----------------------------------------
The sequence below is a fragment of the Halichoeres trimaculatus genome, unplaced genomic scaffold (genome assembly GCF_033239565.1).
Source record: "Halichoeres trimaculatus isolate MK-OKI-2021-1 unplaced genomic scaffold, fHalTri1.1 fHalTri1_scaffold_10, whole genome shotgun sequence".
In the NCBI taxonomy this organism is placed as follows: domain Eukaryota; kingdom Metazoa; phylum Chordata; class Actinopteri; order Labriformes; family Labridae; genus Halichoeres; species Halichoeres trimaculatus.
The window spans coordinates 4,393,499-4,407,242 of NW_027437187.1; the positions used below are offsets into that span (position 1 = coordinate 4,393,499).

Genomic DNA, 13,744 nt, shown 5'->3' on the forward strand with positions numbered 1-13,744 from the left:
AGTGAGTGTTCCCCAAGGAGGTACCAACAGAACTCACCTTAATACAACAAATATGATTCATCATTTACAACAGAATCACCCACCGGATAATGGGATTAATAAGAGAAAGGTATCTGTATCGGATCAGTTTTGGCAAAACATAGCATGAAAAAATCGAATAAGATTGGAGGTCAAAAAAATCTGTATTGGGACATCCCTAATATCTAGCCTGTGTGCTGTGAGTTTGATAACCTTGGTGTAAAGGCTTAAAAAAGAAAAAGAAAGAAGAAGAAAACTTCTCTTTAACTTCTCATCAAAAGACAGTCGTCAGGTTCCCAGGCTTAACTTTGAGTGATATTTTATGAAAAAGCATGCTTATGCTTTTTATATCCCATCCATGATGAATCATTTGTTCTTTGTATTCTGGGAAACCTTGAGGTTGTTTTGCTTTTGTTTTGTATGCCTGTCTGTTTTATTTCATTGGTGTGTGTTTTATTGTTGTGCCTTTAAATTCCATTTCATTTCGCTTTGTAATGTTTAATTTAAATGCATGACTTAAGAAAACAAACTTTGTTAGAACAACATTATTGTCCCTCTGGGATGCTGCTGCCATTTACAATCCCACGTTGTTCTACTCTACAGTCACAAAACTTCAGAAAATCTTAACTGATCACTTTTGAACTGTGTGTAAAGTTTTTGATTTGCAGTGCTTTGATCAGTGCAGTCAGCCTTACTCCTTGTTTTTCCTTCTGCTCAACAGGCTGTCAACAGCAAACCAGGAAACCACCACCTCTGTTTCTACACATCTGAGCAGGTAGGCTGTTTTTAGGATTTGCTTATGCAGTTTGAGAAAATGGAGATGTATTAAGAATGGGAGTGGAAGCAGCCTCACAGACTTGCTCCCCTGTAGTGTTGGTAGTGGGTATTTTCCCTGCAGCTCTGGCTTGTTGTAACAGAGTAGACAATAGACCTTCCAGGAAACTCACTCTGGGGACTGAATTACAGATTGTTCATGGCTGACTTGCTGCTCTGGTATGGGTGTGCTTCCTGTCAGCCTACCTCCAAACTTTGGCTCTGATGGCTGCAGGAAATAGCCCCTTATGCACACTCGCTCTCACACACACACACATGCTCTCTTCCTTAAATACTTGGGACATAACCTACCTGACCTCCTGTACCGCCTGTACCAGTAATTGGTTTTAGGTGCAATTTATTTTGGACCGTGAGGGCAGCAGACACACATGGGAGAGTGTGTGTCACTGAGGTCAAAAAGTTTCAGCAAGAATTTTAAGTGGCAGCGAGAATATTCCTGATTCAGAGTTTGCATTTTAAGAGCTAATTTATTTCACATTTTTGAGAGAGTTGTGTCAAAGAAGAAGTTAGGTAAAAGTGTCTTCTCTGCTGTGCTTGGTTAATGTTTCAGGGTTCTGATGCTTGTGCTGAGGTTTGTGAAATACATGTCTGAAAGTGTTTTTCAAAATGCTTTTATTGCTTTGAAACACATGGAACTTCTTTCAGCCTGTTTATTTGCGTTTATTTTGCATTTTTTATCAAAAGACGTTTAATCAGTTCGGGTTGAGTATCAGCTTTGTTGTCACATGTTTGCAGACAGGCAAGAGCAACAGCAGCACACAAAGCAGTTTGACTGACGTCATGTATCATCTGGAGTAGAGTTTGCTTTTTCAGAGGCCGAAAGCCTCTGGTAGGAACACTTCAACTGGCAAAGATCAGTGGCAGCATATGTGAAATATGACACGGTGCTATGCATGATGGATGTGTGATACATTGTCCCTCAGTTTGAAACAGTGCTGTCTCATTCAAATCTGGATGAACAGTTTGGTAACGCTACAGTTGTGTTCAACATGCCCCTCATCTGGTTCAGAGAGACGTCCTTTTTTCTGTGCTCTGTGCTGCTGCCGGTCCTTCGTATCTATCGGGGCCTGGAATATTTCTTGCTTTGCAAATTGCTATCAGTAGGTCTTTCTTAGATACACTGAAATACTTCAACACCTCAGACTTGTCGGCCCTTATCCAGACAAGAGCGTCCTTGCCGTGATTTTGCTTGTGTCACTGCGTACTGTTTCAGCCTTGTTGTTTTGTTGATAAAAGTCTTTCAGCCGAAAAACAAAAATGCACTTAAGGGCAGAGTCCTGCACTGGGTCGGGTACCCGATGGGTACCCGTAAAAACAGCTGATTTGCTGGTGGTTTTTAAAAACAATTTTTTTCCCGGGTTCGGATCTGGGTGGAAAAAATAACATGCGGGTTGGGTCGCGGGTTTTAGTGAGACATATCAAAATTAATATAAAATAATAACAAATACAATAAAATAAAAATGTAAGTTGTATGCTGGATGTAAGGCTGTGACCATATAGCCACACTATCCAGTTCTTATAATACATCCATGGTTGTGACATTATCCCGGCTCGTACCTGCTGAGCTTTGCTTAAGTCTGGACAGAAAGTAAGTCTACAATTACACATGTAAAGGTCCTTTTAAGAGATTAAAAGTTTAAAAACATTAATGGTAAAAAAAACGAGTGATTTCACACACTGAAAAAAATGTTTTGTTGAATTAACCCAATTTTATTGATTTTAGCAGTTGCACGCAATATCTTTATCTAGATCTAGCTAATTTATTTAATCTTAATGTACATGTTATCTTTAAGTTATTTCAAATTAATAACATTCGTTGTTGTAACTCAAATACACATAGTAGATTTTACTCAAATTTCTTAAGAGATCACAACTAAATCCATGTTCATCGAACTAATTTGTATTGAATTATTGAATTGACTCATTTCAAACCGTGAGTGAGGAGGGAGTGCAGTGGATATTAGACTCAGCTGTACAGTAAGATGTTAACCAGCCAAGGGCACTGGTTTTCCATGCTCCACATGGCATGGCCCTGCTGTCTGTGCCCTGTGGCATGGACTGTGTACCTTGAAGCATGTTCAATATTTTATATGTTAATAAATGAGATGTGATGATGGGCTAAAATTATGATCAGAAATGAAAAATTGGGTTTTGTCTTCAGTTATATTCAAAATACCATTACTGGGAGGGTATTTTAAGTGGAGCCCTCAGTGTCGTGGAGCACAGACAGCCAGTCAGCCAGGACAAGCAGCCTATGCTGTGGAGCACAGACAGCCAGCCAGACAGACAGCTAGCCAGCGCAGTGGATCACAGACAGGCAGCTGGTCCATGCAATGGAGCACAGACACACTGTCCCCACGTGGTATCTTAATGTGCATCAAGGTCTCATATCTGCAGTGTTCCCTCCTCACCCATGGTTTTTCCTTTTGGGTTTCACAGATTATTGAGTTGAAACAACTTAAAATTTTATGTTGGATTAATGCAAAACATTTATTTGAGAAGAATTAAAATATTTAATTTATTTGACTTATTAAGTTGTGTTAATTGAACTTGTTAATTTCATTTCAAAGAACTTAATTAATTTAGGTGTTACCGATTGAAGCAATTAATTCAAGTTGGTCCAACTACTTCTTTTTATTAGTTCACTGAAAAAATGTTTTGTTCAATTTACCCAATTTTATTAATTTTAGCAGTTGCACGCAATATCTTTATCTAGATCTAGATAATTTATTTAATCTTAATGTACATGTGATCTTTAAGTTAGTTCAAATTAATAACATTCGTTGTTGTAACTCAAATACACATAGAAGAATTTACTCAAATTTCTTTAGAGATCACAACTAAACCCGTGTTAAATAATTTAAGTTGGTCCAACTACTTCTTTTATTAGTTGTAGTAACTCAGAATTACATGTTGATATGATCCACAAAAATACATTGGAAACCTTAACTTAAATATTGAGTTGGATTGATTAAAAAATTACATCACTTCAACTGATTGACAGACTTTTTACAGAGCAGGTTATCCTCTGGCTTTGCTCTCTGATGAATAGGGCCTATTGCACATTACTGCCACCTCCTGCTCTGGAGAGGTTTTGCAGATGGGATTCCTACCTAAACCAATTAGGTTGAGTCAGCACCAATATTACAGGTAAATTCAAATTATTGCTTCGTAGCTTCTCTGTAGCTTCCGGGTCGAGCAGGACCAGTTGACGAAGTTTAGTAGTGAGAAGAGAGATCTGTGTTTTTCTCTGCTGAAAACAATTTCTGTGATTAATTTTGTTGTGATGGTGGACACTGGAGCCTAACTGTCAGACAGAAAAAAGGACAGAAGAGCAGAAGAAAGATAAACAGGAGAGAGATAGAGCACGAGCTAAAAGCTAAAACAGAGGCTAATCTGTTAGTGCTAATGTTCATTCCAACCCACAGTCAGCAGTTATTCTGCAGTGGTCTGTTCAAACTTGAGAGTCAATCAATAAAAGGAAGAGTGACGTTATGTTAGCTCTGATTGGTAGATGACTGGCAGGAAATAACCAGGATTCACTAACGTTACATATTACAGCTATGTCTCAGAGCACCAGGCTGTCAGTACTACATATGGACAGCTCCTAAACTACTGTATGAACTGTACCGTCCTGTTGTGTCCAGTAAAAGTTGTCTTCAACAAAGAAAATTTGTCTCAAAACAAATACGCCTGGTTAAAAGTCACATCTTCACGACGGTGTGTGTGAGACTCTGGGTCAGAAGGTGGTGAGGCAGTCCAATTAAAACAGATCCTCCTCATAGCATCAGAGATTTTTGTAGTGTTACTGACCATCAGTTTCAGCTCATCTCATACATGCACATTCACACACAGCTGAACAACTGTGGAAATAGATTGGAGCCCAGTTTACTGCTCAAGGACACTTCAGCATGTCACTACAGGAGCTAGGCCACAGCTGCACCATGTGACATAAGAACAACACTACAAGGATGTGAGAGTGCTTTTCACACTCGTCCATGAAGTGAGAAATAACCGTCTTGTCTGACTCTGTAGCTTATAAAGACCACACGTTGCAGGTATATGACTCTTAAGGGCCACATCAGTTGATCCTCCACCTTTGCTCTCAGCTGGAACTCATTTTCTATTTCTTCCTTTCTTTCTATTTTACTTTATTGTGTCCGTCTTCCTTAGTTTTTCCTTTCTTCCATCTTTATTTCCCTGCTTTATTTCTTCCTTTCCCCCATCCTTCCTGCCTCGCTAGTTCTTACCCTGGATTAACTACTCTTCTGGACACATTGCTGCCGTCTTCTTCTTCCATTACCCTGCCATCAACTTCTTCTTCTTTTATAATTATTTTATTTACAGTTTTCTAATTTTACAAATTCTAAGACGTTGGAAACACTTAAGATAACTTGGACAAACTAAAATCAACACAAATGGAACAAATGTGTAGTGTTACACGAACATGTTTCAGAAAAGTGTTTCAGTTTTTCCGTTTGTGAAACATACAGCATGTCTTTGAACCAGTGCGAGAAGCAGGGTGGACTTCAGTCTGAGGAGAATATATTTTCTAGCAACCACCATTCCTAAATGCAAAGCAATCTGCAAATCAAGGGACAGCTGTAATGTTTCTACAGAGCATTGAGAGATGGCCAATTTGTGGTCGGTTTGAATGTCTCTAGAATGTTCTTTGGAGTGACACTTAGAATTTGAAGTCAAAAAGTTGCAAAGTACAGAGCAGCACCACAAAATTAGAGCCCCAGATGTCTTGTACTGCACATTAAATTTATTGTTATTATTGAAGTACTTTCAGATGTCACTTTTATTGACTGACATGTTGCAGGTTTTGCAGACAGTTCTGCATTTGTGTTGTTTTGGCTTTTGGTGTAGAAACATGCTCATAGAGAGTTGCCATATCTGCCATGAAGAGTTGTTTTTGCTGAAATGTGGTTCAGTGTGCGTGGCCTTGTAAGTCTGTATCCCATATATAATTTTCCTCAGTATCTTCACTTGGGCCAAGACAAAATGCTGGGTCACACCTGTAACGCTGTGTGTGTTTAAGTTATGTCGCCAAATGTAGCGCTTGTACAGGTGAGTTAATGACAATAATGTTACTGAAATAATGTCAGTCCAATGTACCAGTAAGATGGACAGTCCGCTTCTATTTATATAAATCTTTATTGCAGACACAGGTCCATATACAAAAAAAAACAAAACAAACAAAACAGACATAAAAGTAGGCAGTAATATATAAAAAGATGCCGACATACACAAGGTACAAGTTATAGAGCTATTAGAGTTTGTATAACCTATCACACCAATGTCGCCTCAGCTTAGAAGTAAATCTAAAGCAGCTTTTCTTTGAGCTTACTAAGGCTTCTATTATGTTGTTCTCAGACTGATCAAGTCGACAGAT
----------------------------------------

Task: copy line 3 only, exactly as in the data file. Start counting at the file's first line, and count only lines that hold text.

In the NCBI taxonomy this organism is placed as follows: domain Eukaryota; kingdom Metazoa; phylum Chordata; class Actinopteri; order Labriformes; family Labridae; genus Halichoeres; species Halichoeres trimaculatus.